A notable feature of the Trump administration has been that Trump himself sometimes seems to get along better on an interpersonal level with big-city Democrats — at least older white ones like Schumer and Nancy Pelosi — than he does with churchy rural Republicans. Giuliani, like Trump, is in the very small Venn diagram of big-city Republicans so they had a strong personal rapport.

Giuliani also more or less shares Trump’s distinctive shamelessness. He once got in a screaming fight about ferrets while hosting a call-in radio show. And Giuliani, like Trump, doesn’t seem to really care about public policy as it’s conventionally understood. Michael Bloomberg had a controversial education policy agenda and Bill de Blasio has a different controversial education policy agenda. Bloomberg also revamped aspects of New York’s transportation and de Blasio has made fitful efforts to change housing policy. It would be an overstatement to say that Giuliani didn’t do anything on these subjects, but he didn’t engage with them.

The only signature Giuliani policy was opposing civilian oversight of the NYPD. But even there the point was less any specific policy content than a kind of culture war about the police. He liked to fight with people who complained about police brutality more than he liked to delve into the details of crime control policy.

When it was politically important for him to be pro-choice and pro-LGBT he was; then he seemed surprised that the religious right had a problem with those positions. Now that he’s on Team Trump he doesn’t care about them at all — nor does he seem to remember that he used be a strident critic of strict immigration enforcement. During his flirtation with being a foreign policy expert, Giuliani was a pretty hard-core neoconservative hawk, something he also gave up to join the Trump Train.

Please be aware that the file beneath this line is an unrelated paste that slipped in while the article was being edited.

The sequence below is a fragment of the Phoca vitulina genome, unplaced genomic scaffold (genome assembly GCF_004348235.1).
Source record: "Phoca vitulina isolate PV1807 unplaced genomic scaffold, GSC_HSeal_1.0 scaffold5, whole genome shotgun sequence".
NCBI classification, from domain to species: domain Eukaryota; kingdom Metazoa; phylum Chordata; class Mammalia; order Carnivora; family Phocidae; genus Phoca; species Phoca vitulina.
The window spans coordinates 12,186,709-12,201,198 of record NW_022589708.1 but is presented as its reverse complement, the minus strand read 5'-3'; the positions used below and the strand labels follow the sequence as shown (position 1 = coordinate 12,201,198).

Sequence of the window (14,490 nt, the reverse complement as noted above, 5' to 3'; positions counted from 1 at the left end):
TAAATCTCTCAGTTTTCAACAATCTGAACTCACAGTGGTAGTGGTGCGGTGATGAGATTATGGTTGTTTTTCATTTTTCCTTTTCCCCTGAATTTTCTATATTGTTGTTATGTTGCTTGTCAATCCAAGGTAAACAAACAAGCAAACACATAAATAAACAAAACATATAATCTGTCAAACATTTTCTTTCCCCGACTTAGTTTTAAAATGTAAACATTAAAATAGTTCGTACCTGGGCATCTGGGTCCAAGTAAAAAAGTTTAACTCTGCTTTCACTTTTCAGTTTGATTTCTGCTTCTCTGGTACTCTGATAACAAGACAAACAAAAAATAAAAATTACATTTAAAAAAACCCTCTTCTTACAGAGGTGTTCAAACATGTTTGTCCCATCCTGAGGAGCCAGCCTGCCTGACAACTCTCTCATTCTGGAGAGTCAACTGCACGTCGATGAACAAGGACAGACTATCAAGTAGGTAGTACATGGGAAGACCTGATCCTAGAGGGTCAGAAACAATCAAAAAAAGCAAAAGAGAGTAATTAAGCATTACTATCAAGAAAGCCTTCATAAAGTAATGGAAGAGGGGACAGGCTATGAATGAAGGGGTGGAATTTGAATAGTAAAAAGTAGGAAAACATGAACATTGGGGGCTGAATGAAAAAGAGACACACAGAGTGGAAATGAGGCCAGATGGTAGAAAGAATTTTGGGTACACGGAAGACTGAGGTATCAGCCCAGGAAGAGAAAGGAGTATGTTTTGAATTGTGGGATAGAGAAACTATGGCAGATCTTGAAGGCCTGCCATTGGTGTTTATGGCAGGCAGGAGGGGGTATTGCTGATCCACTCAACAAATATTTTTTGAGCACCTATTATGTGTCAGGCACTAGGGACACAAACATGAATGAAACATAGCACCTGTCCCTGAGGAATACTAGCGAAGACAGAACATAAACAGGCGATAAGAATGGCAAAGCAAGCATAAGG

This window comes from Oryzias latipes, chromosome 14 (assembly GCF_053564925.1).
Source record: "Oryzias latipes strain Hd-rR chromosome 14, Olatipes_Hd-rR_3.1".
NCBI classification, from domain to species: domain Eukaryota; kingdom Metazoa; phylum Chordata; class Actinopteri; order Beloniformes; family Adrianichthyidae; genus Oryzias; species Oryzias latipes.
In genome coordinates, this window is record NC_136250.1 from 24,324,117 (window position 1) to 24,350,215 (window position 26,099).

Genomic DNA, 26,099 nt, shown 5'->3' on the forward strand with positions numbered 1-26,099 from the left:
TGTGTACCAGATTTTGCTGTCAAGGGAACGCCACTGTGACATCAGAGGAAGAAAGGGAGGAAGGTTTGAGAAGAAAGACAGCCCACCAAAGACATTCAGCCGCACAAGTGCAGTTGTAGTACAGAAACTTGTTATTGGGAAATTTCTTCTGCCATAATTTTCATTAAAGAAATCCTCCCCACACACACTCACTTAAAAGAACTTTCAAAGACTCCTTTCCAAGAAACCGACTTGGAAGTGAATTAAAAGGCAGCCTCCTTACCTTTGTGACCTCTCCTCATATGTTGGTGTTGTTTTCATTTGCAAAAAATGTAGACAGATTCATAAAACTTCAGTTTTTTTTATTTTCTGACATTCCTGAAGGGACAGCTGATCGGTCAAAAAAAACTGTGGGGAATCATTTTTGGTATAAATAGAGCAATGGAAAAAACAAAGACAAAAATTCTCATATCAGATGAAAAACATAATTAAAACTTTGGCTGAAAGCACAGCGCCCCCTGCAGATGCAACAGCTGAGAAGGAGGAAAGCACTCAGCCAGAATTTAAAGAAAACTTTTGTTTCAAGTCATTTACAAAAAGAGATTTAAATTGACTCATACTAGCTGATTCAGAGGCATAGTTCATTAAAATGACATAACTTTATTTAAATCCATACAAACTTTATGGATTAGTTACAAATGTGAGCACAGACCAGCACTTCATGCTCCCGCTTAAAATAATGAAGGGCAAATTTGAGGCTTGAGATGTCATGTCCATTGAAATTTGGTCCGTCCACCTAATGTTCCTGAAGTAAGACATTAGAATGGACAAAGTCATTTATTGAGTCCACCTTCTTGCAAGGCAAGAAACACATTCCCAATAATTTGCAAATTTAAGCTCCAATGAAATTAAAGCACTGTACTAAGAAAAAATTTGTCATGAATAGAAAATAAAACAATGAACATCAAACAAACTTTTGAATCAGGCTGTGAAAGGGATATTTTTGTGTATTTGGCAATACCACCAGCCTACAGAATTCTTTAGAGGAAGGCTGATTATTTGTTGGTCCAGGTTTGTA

Rather than having policy views in common with Trump, the two men share a common lack of real interest in policy views. They have, instead, strong views about who should be in charge (men with guns and badges acting in alliance with sympathetic businessmen) and who should shut up (everyone who has a problem with that).

And for all their law-and-order posturing, they share a distinct record of total contempt for actual laws and legal procedures. The point of law-and-order politics isn’t that you don’t stage a riot or leak a sealed juvenile record or make sure your police commissioner isn’t corrupt — it’s to make sure the law-and-order people stay in charge.

While Giuliani’s mission to Ukraine may not have been ethical, in accordance with the law, or reflective of how American foreign policy is supposed to operate it was absolutely in pursuit of keeping the law-and-order people in charge of the government.

That, for Rudy, has always been good enough.